Although tobacco use is declining in several countries including India (dropping from 35% in 2009-10 to 29% 2016-17 among adults) - it still poses a huge burden on India, as the world's second largest consumer of tobacco products. In Bihar state, with a prevalence of 25%, the Bihar School Teachers Study (BSTS) successfully enlisted teachers as role models for encouraging quitting and changing social norms pertaining to tobacco. The study used a mixed-methods approach to identify factors associated with teachers' quitting. Qualitative data were collected through focus groups with teachers and school principals. Quantitative data were collected through a written survey administered to school personnel post-intervention. Key findings from focus groups were that teachers and principals quit using tobacco and promoted cessation because they wanted to model positive behaviors; specific information about tobacco's harms aided cessation; and the BSTS intervention facilitated a school environment that supported quitting. Survey results indicated teachers who reported knowing people who quit using tobacco in the prior year were far more likely to quit as were teachers who reported that their school's tobacco policy was completely enforced. The combination of qualitative and quantitative data yielded important insights with strong implications for future interventions.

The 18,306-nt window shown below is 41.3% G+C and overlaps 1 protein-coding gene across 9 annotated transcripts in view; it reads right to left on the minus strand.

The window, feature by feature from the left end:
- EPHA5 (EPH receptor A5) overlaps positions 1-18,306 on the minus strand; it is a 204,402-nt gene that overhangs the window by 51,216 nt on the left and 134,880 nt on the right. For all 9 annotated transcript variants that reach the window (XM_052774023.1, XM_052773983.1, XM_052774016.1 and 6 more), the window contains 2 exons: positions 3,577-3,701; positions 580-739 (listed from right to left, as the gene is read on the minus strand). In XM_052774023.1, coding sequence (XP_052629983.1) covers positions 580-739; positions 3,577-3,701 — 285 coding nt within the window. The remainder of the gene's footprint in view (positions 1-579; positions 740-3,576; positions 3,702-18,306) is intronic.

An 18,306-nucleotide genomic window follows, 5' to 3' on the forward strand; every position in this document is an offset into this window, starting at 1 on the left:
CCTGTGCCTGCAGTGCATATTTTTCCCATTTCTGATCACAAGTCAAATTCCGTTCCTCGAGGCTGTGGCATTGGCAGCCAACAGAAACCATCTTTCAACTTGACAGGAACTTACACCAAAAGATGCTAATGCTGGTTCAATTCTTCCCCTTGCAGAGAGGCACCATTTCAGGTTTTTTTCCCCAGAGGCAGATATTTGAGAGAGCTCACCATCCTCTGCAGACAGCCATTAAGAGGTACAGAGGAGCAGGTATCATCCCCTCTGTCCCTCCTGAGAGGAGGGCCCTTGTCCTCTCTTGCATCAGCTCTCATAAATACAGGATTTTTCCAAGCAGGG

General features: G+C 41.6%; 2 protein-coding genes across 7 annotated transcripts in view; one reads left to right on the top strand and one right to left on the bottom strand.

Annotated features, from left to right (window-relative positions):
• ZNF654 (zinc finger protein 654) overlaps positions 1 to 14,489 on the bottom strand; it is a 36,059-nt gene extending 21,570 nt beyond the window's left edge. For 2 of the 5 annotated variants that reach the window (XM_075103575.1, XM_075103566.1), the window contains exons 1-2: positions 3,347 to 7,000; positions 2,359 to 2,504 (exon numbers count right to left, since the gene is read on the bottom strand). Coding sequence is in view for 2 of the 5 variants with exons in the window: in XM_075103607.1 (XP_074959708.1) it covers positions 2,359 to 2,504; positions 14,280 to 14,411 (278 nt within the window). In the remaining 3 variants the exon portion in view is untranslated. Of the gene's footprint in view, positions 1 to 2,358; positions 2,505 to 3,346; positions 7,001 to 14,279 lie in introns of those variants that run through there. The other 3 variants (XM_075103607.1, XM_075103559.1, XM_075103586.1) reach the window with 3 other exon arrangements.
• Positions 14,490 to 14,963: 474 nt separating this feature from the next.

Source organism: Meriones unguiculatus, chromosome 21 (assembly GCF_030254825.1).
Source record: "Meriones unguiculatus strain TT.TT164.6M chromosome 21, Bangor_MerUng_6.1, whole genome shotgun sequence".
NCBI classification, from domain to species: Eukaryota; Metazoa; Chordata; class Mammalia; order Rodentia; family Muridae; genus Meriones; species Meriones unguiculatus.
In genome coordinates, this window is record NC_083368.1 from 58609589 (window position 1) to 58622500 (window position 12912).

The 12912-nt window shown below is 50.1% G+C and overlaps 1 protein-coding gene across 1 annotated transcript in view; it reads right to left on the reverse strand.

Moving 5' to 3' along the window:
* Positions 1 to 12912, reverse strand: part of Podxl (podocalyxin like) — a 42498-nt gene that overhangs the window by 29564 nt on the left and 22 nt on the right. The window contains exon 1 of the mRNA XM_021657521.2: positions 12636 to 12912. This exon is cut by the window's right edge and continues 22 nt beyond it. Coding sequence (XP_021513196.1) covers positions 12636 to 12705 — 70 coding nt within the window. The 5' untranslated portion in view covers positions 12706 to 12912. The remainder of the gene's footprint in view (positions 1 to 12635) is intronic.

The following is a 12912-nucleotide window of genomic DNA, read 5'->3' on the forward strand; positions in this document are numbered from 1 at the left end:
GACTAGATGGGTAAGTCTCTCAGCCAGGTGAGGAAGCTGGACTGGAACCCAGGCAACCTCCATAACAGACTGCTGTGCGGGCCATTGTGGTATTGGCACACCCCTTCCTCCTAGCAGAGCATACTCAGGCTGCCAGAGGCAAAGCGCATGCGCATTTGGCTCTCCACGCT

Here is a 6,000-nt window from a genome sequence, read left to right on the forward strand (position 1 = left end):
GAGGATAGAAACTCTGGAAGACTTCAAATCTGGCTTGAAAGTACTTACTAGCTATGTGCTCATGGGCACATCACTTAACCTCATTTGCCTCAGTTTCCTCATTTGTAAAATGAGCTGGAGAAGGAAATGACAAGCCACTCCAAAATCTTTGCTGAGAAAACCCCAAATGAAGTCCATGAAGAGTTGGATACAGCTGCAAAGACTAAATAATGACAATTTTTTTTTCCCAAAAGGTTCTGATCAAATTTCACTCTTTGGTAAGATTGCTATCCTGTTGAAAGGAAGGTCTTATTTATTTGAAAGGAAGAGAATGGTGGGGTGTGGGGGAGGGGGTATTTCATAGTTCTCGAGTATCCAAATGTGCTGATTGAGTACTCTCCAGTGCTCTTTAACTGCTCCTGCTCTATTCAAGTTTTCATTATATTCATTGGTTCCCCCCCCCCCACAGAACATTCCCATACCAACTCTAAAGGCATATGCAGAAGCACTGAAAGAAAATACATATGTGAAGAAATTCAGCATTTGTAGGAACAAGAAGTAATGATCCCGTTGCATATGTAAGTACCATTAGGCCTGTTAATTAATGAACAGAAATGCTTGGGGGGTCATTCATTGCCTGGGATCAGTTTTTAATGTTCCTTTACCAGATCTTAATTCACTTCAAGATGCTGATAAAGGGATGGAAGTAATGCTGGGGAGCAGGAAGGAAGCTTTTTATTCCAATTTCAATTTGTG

Bibliographical noteFunding Information:
This work was supported by the National Institutes of Health [grant numbers 5R01 CA120958-05 to G.S. and 5 K05 CA108663 to G.S.].
PubMed: MeSH publication types
- Journal Article
- Research Support, N.I.H., Extramural